An anonymous reader writes: I work as a software developer in a company which builds industrial and automotive computers. I've recently been offered a position as line manager for a new, distributed team of software developers. All embedded software engineers from multiple offices in different countries are now being reorganized into this new distributed team, as opposed to belonging to any specific office. An advantage would be that this new team has better control of its own development practices, processes and tools since everyone are working in the same field; embedded software. However, since we operate like a matrix organization, I would be allocating the resources in my team to various projects managed by independent project managers, where a typical project spans both hardware, embedded software and mechanics to complete the product. Every project is different and they can operate very independently.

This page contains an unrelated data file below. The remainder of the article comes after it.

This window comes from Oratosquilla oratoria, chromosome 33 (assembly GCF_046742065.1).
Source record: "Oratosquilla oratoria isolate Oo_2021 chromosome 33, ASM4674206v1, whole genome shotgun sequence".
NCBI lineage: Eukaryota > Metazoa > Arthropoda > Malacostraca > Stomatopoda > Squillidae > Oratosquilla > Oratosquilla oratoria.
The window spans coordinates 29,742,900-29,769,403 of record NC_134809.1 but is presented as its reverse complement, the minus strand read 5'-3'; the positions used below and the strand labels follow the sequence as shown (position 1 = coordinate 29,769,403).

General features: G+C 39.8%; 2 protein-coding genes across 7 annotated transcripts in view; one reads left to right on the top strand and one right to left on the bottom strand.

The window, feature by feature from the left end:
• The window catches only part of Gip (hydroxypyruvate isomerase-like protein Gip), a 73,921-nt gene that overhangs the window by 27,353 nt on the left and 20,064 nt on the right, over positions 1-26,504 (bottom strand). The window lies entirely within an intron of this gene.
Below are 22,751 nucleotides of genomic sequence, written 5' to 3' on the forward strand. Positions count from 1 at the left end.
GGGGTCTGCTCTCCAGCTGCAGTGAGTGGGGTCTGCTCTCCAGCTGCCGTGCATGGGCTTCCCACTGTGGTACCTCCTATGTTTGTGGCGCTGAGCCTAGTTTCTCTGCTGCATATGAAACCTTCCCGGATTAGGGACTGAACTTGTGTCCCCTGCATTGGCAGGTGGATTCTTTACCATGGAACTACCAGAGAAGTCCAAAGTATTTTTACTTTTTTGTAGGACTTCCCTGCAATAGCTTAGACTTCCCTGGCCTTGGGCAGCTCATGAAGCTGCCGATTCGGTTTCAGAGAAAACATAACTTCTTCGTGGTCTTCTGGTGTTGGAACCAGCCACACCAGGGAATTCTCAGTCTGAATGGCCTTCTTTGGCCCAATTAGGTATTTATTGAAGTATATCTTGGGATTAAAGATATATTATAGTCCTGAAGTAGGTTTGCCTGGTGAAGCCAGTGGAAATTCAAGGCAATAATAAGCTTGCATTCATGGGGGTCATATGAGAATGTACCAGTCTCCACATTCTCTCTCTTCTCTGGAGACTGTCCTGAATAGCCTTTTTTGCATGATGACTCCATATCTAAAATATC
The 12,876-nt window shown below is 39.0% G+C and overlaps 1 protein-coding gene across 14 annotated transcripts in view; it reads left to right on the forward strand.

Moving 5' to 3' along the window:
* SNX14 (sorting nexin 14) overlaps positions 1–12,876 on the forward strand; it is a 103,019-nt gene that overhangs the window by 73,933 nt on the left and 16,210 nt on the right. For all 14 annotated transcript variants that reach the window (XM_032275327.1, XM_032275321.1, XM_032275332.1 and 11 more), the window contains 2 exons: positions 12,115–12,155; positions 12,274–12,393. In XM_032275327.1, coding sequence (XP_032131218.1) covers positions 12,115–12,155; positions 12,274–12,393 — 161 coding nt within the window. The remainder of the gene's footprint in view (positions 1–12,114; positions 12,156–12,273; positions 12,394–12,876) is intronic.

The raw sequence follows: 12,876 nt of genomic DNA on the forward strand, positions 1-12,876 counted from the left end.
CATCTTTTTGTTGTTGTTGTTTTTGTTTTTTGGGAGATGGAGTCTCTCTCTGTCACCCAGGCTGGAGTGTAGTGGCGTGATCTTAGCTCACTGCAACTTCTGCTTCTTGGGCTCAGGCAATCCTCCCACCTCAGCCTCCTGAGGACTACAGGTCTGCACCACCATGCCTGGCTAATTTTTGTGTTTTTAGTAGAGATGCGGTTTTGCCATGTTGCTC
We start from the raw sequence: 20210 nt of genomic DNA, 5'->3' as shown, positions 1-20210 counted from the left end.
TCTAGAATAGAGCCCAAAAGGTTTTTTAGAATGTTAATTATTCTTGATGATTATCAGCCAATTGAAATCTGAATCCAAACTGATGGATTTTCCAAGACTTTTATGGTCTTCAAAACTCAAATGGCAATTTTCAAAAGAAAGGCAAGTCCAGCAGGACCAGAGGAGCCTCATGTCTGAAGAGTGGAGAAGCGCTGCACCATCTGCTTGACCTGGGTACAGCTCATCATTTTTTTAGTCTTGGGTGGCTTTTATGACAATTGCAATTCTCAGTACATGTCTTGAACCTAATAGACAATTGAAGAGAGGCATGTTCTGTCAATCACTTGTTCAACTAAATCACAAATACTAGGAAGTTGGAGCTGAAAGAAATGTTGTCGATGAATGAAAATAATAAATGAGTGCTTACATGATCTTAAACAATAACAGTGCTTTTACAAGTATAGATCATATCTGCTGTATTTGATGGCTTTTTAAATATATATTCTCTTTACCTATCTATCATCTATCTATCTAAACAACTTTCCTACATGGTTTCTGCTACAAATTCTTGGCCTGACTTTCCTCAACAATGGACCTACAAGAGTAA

While there's extensive material throughout the Internet on best practices for managing distributed teams, it seems to either take an agile perspective, the project manager's perspective or be otherwise based on the assumption that everyone in the team are working in the same project. In my case, I'd be managing a distributed team of developers all assigned to different projects. Therefore it's very unclear to me which parts of the available online advice about managing distributed software teams are applicable to my situation. How can I build cohesion, alignment and trust for my team of embedded software developers in this new three-dimensional distributed matrix organization?